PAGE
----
Whew! Well plan is I set sail in the next two hours.
I decided , at the last minute, to make drastic changes. i have never been 100% happy with my mainsail; it’s so heavy a material that it really only develops shape and works well in 15-20+ winds. After sailing in the Sloop Tavern friday night race, i decided to do something about it.
I had a Lug rig on the shelf in my basement,one i had sewn up for a Ozracer, the 8 foot box boat the minnow is derived from. I had made it slightly smaller than the Ozracer plans called for due to a mistake in measurement, but it was only slightly larger than the sail I had on the Minnow.
Unfortunately, it had too long a foot to fit on the Minnow’s Boom. and it has no reefpoint ties installed. Here’s a shot of them side by side:
This is from a weird angle, the new sail isn’t really that much larger; about 10 inches on the foot, about 2-3 inches on the throat, and between that for the yard and luff measurements. it’s a lighter material, and therefore it stretches in the middle to develop belly while the reinforced edges help it keep it’s shape. this sail was only used about a dozen times so it should be good and fresh.
First thing i did was transfer all the reefing lines and lazyjack / topping lift setup, along with adding this really nifty outhaul sliding car arrangement.
then, i cut the reinforcement patches for the reef ties.
And then, we sewed them in. Ellen helped!
I took a turn!
An Ellen in action shot:
Side note: You can clearly see where I burned the top of her sewing machine with a halogen light a few years back, while making her a banana costume for Halloween. This girl puts up with a lot, and I love her for it.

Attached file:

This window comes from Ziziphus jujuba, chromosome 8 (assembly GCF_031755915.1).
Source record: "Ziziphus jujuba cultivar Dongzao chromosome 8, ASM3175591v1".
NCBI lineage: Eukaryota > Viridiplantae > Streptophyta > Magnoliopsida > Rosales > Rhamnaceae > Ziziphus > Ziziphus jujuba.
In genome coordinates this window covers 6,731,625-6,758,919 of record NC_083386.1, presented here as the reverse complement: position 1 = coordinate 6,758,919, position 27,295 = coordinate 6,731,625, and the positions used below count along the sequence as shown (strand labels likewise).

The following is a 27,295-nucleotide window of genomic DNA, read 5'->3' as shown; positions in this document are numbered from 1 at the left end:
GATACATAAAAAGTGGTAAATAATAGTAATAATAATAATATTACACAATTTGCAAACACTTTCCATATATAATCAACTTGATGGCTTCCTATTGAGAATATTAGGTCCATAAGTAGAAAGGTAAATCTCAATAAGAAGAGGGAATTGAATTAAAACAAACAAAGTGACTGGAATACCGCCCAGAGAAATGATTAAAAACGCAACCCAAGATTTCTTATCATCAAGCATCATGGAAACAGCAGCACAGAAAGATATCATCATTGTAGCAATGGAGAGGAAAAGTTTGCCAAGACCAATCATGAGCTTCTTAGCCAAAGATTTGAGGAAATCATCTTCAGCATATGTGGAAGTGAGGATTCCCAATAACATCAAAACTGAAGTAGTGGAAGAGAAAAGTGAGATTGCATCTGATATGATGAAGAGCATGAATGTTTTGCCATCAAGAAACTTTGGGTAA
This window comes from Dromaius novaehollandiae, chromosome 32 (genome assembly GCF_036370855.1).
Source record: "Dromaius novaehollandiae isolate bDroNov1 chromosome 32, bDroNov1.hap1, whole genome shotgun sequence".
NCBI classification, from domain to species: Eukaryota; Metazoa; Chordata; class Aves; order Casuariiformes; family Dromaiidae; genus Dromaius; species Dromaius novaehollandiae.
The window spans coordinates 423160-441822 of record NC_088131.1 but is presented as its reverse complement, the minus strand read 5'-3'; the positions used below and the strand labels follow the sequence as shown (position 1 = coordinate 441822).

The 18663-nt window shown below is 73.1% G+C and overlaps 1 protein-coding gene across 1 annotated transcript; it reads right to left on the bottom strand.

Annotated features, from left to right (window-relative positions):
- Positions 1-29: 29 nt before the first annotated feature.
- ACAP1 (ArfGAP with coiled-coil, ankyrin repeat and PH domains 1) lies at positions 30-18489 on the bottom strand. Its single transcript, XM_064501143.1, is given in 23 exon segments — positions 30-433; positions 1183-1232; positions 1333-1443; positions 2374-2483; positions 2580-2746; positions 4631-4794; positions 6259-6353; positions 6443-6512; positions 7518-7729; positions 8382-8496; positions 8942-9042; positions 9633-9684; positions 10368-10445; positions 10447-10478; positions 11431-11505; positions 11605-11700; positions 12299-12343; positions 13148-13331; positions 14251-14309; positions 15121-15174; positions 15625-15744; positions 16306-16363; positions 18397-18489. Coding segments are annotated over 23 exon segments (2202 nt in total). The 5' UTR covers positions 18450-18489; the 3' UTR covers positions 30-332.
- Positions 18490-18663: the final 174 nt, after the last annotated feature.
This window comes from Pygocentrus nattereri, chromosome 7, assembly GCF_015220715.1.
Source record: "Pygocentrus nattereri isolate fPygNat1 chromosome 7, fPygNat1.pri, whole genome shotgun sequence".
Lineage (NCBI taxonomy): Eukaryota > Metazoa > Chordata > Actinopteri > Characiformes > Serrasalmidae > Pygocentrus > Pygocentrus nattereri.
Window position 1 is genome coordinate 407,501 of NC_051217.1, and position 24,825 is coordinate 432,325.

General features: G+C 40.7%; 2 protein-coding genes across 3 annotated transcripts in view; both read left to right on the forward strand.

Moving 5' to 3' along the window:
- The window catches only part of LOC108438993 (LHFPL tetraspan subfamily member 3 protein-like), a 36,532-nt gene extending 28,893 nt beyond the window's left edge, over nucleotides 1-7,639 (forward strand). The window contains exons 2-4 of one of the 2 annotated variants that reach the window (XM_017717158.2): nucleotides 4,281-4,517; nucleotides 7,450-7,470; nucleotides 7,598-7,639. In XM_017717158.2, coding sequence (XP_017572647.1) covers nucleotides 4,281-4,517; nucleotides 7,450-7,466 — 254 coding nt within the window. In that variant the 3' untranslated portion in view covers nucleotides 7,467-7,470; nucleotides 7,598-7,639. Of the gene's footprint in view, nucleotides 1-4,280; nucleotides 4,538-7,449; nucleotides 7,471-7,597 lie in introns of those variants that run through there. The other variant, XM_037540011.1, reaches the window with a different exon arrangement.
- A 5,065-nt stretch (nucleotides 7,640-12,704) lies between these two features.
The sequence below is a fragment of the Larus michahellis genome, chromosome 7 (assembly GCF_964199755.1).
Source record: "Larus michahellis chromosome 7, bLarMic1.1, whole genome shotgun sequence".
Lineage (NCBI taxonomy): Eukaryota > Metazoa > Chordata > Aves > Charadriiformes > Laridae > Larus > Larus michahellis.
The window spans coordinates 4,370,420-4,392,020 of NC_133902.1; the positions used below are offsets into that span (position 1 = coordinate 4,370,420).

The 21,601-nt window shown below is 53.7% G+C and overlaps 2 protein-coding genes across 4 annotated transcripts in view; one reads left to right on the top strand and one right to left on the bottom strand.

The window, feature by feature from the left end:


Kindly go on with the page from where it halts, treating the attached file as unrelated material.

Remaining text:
Here’s a close-up of the ‘good enough’ level of precision that typifies this sail. Consider all the hanging threads ‘extra telltales’.
This morning, I ran out and got the grommet kit from the hardware store, installed the grommets, and made up the reef ties, using a torch sitting at our kitchen table. Each reef tie was cut to three feet, giving just under a foot and a half on each side of the sail.
Did I mention that my wife puts up with alot? Yeah. she’s great.
So here’s the sail, with all the rigging and reefing work done. I even added a set of ‘reef ties’ on the yard at the very top of the sail to work as built-in sail ties that i can’t loose.
There is only one thing that worries me. the boom is a bit more….. bendy than the old one. it’s to the spec of the plans for the boat, but the old boom was very overbuilt.
So here’s my plan. I sail in a few hours towards Port Townsend. if it breaks, or scares me, I motor into Port Townsend, scare up a stick of lumber, and make a replacement boom. Hopefully i won’t need to, but at least I have a backup plan.
All my provisions are packed, and there’s a sock monkey staring at me, looking impatiently at where his watch would be if he had one. I guess we better get going!